International Day of the World's Indigenous Peoples 2020
370-500 million of the world’s human population are Indigenous peoples living on 22% of the global land area. Because of racism and colonization, Indigenous communities face:
- extreme poverty
- other human rights violations
- barriers to accessing health services.
In spite of this, Indigenous people are resilient and continue to fight for the well-being of their land and communities.
On December 23, 1994, the United Nations (UN) General Assembly declared August 9 the International Day of the World's Indigenous Peoples. This day was selected to commemorate the first meeting of the United Nations Working Group on Indigenous Populations. It was held on August 9, 1982. Each year the International Day of the World's Indigenous Peoples has a theme.
This year's theme is "COVID-19 and Indigenous peoples' resilience". The UN will host a virtual panel discussion to commemorate this day. It will be held on Monday, August 10 at 9am (EST). During the discussion, the panelists will highlight how the preservation of traditional knowledge and practices can help during this time and make the community stronger.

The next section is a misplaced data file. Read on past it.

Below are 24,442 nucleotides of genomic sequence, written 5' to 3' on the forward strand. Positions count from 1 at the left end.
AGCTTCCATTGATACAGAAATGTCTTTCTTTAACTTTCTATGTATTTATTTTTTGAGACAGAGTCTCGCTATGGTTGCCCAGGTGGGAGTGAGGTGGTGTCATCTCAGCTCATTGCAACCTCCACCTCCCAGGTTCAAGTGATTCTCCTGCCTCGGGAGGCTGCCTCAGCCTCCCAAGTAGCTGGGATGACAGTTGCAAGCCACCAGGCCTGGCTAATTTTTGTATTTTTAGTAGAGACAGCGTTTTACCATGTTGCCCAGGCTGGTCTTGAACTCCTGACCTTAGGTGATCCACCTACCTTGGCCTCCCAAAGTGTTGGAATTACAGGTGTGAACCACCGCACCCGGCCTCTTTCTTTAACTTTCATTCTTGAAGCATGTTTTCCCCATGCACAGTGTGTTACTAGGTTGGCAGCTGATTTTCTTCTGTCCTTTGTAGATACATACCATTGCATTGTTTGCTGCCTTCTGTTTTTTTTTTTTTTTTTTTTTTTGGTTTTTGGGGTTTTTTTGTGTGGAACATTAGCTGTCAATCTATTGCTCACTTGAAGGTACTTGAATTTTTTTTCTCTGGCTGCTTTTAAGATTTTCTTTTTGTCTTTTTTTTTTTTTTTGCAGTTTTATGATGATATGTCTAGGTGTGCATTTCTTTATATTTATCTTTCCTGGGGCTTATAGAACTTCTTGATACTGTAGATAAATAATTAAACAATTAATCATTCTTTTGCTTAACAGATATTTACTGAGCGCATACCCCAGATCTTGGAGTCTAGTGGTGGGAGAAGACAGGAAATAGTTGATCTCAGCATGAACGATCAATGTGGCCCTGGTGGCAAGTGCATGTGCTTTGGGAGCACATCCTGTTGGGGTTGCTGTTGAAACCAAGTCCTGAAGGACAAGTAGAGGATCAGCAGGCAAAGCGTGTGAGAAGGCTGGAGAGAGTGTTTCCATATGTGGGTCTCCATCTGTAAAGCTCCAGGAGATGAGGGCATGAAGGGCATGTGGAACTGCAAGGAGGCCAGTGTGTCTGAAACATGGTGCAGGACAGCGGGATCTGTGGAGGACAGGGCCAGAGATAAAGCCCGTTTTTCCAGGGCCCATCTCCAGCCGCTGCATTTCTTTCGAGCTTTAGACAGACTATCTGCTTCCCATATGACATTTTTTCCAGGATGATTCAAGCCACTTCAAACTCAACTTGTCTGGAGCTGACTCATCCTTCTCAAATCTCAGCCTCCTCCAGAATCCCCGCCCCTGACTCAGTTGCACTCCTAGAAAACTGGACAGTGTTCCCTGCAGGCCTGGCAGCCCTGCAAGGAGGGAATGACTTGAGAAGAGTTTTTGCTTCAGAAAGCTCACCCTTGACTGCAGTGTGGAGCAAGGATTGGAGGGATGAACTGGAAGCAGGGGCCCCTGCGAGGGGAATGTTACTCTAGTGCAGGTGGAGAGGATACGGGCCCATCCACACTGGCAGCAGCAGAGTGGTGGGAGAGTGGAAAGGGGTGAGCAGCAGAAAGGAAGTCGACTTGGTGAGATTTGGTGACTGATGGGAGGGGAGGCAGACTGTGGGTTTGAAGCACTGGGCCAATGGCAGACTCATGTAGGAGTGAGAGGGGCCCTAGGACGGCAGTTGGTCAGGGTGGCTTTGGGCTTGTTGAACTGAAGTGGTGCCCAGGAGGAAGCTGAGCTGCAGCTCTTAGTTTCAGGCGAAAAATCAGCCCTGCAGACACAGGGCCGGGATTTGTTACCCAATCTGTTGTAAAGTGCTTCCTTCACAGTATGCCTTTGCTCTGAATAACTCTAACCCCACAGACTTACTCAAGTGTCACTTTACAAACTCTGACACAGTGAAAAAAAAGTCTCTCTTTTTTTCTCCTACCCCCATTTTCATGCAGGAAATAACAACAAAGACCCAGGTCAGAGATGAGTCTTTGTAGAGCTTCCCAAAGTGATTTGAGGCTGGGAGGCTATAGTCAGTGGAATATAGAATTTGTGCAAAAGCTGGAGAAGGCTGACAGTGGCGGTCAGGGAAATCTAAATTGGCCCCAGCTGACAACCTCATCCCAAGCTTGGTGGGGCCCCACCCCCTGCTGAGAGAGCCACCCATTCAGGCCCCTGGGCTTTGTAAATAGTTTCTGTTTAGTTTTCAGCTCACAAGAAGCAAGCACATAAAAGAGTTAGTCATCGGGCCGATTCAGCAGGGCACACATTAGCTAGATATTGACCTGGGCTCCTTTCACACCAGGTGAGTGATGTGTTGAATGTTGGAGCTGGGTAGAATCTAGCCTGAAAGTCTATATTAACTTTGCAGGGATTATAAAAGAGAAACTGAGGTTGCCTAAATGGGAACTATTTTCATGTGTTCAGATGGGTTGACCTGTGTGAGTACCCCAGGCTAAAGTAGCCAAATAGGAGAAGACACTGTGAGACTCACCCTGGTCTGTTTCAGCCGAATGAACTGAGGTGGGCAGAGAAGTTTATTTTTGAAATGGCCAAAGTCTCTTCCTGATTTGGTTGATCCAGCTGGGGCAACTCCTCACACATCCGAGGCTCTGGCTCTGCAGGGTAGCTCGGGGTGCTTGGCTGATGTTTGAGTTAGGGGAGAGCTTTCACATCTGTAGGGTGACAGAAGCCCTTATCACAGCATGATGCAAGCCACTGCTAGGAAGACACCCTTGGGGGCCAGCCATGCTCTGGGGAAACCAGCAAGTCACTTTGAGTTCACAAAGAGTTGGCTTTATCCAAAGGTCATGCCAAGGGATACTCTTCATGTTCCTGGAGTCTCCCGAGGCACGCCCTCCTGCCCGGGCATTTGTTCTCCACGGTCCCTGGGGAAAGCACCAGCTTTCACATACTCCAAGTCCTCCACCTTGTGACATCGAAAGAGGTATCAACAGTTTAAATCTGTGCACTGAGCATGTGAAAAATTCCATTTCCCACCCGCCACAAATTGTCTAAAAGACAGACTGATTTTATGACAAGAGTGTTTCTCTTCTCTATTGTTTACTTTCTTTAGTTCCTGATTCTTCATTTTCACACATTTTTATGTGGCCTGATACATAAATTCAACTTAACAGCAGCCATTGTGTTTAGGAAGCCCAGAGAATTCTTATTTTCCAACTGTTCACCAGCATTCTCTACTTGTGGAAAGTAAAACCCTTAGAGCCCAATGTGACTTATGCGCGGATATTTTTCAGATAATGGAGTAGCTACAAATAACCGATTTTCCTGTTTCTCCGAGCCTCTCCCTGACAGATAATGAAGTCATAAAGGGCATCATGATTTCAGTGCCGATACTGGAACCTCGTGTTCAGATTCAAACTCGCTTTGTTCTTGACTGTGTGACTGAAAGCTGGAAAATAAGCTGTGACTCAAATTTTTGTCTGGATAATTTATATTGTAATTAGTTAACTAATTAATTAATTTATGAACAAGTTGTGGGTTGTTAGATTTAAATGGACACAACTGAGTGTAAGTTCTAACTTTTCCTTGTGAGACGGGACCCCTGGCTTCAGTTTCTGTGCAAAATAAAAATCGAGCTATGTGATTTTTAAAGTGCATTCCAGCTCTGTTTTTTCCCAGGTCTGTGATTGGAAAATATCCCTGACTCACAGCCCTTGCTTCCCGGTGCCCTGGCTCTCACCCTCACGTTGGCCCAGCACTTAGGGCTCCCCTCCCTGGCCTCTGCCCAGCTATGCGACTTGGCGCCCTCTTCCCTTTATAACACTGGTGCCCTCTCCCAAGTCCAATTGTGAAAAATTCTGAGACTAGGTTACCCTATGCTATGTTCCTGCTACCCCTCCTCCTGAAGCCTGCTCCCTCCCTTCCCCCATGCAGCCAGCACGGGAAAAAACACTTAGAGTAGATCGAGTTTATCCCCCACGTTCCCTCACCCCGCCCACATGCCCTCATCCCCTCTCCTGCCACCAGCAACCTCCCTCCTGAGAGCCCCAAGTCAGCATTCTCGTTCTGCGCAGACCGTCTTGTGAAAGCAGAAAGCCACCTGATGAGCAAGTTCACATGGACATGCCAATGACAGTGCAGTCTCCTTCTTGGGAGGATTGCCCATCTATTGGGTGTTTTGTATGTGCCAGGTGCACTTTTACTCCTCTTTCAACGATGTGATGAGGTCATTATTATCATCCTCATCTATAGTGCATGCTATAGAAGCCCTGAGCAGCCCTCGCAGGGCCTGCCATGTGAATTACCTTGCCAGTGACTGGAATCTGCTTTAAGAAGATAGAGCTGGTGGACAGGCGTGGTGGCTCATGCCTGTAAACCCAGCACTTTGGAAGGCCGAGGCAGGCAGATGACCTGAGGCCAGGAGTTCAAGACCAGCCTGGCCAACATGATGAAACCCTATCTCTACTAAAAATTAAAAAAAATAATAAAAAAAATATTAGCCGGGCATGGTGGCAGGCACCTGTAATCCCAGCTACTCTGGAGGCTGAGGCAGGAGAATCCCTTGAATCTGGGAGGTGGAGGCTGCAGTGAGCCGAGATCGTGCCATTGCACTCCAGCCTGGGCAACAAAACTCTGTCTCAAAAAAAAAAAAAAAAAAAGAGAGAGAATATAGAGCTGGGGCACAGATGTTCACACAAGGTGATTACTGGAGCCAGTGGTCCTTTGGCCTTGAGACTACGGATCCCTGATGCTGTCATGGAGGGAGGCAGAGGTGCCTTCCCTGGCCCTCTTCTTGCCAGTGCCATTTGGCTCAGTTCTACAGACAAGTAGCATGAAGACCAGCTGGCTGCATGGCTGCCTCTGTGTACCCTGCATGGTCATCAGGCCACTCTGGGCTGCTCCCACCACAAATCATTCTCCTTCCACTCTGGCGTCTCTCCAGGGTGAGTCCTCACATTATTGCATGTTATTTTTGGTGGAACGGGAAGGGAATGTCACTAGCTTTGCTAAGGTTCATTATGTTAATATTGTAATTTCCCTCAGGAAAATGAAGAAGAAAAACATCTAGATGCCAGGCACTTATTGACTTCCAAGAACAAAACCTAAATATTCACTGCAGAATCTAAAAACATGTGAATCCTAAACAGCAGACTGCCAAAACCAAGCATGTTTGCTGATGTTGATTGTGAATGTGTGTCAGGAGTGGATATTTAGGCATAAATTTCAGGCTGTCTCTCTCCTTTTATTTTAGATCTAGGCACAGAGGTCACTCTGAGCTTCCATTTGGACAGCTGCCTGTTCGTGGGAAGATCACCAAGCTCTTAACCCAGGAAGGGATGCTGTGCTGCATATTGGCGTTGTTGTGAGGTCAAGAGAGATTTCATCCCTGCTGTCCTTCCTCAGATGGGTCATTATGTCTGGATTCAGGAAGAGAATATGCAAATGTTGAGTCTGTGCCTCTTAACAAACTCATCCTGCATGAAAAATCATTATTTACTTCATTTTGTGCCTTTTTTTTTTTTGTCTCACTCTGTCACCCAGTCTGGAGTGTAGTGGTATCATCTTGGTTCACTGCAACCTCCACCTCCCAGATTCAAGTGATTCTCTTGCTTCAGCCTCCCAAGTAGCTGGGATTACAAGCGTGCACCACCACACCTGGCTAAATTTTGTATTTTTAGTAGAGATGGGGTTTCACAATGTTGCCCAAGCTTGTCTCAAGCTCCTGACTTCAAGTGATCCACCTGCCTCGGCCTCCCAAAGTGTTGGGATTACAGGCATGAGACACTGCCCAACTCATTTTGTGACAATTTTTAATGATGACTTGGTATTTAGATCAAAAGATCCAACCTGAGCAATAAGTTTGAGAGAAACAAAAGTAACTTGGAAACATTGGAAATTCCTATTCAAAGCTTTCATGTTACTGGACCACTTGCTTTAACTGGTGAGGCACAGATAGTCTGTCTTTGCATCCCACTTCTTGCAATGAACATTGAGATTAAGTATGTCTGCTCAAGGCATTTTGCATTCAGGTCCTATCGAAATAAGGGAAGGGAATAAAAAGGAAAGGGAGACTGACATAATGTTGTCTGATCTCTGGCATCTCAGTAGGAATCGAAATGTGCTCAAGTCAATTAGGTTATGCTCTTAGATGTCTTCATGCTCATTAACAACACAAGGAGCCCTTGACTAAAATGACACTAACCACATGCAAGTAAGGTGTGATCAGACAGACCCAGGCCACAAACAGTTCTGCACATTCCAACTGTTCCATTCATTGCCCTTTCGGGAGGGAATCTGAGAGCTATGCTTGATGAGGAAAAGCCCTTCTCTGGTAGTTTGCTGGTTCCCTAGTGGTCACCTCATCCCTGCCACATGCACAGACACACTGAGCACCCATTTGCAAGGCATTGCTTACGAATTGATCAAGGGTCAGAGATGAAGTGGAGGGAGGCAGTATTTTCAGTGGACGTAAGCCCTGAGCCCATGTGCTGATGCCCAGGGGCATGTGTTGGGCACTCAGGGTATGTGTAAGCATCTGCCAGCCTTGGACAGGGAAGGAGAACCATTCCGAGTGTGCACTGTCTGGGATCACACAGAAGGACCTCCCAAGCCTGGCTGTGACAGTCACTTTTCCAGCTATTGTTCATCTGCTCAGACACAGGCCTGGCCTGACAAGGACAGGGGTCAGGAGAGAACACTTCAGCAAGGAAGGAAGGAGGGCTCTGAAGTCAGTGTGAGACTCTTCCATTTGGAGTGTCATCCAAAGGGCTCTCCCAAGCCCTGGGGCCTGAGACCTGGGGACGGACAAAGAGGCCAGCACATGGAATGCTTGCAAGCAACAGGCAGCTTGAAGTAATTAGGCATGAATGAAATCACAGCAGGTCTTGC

The UN aims to provide support to Indigenous communities working in a global forum to address issues that matter most to them. They also build awareness on the important role of Indigenous peoples and movements in sustaining the world's cultural and biological landscape.
As part of our Strategies for Indigenous Initiatives (PDF), Toronto Public Library works in partnership with Indigenous service providers. Together, we aim to provide services and spaces that are safe and welcoming for Indigenous community members. This is in large part with the help and expertise from the Indigenous Advisory Council (IAC). The IAC provides guidance and feedback on TPL's Indigenous initiatives.
Learn more about Indigenous peoples' resilience and struggles, and don't forget to tune in to the virtual event on August 10.
Braiding Legal Orders : Implementing the United Nations Declaration on the Rights of Indigenous Peoples by John Borrows, Larry N. Chartrand, Oonagh E. Fitzgerald and Risa Schwartz.
Indigenous Rights : Changes and Challenges for the 21st Century by Jo Samanta and Sarah Sargent.
Loss of Indigenous Eden and the Fall of Spirituality by Blair Stonechild.
- A blog post on National Indigenous History Month (June 2020)
- Read Indigenous reading list (updated annually). Includes recommendations for children and teens.
- Reading for Reconciliation reading list (updated annually)
Edited August 6, 6pm: Text revised for clarity and a few typos were removed.